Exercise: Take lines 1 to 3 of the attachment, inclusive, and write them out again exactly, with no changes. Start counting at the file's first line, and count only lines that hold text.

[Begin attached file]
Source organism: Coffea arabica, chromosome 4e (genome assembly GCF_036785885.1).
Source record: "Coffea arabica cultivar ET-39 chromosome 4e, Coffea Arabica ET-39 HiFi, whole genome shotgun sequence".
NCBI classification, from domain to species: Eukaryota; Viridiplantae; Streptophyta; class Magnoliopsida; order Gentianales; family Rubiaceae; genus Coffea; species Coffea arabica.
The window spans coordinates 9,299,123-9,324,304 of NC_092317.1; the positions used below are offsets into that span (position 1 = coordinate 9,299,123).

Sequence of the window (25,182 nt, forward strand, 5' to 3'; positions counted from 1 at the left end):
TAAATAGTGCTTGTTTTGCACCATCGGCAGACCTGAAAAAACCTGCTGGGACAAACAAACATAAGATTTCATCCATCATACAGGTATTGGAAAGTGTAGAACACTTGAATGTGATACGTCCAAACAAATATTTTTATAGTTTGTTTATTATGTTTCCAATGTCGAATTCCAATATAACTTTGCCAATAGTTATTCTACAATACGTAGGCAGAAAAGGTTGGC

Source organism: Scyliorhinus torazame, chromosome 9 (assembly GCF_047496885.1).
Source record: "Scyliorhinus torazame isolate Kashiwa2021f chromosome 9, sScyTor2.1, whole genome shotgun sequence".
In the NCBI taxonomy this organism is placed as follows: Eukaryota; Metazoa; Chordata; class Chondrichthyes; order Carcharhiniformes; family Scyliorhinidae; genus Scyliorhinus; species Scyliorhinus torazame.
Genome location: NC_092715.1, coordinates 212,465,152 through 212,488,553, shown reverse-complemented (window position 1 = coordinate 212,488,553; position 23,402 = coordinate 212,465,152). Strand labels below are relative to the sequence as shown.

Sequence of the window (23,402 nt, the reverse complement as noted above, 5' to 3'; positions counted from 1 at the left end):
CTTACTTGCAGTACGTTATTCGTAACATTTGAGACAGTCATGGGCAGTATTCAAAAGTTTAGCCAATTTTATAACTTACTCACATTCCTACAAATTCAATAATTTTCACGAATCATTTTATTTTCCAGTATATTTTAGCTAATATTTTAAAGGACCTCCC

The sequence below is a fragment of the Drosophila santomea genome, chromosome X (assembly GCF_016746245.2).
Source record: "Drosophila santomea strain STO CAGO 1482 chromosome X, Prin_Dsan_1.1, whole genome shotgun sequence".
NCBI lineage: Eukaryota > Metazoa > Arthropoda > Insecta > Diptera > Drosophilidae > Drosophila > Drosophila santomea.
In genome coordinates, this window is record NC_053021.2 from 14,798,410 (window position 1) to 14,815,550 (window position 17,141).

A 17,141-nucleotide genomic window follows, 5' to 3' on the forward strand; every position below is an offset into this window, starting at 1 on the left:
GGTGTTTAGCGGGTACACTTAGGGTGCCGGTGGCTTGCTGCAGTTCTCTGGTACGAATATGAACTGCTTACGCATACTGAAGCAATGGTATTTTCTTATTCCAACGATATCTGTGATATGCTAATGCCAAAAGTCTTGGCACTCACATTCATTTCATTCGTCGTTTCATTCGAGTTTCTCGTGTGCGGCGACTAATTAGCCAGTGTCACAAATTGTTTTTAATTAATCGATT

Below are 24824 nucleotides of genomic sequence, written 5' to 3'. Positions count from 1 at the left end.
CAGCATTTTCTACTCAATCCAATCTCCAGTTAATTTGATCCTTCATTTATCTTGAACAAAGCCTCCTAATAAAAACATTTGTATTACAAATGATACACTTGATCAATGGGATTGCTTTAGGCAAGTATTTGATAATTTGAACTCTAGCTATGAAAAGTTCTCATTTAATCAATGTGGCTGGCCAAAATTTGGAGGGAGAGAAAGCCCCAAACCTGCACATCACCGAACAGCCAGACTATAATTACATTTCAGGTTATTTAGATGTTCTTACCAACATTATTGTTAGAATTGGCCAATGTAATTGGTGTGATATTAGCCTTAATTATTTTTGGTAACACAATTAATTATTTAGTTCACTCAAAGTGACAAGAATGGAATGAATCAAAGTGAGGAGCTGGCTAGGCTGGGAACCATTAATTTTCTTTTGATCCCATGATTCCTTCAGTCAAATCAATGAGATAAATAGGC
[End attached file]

Source organism: Coffea arabica, chromosome 4e (genome assembly GCF_036785885.1).
Source record: "Coffea arabica cultivar ET-39 chromosome 4e, Coffea Arabica ET-39 HiFi, whole genome shotgun sequence".
NCBI classification, from domain to species: Eukaryota; Viridiplantae; Streptophyta; class Magnoliopsida; order Gentianales; family Rubiaceae; genus Coffea; species Coffea arabica.